NOTE: We are aware that the Federal budget fight, Dreamers, and a pending government shutdown are top-of-mind. At the time of this writing, we don't know how our senators and representatives will vote, and what will be the state of things on Friday. Because of that, we're focusing on a local issue for today's action. We'll come back to the Federal budget, with thanks, accountability, or action next next week.
In the meantime, feel free to call your federal reps to speak your mind about this budget process as it unfolds.
Have you heard of LFOs? They help keep racist mass incarceration locked in
Legal Financial Obligations (LFOs) are debts assigned by judges during
sentencing before people are imprisoned. With a 12% (!) interest rate that
starts WHILE a person is in jail, yearly collection fees, and
re-incarceration for non-payment, low income folks can spend the rest of
their lives tied to the criminal justice system.
Action: Ask your state Senator to support HB1783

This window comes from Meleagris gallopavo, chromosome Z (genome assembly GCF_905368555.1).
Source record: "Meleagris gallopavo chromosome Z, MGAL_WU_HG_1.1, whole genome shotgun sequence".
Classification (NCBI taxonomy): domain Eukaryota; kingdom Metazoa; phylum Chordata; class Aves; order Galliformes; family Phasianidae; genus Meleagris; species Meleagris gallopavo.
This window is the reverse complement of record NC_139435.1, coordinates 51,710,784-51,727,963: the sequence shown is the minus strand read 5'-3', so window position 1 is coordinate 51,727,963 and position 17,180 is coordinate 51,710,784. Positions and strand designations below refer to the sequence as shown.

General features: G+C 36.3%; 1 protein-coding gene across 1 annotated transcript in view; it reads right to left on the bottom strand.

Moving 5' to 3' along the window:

Don’t forget to fill out our call log so that we can track our impact: https://goo.gl/forms/lbHUvI9h58f0dLqx1
Right now, the Washington State Senate is considering a bill that will
change tens of thousands of peoples' lives for the better *and* fight mass
incarceration. The House has already passed it!
HB 1783 will:
- End the practice of jailing people who are unable to pay LFOs
- Prohibit forced collection of individuals’ public assistance funds
- See that those who cannot pay are not assigned LFOs (which is actually the current rule but it's not followed) by setting clear standards for determining a person’s ability to pay
- Eliminate the 12 percent interest rate on non-restitution LFOs and
- stop interest while people are incarcerated.
Find your one state Senator and two state House Representatives
(and save them to your phone if you haven’t already):
“Hi, my name is [NAME] and I’m calling from [ZIP] about Legal Financial Obligations. I would like Senator [NAME] to support HB 1783, to make the criminal justice system less unfair to low-income people. I don't think it's right that people have to pay 12% interest while they are in jail, and unable to make payments. Thank you.”
The City of Seattle to clear minor pot convictions, in a first small step towards repairing some of the damage done by the failed war on drugs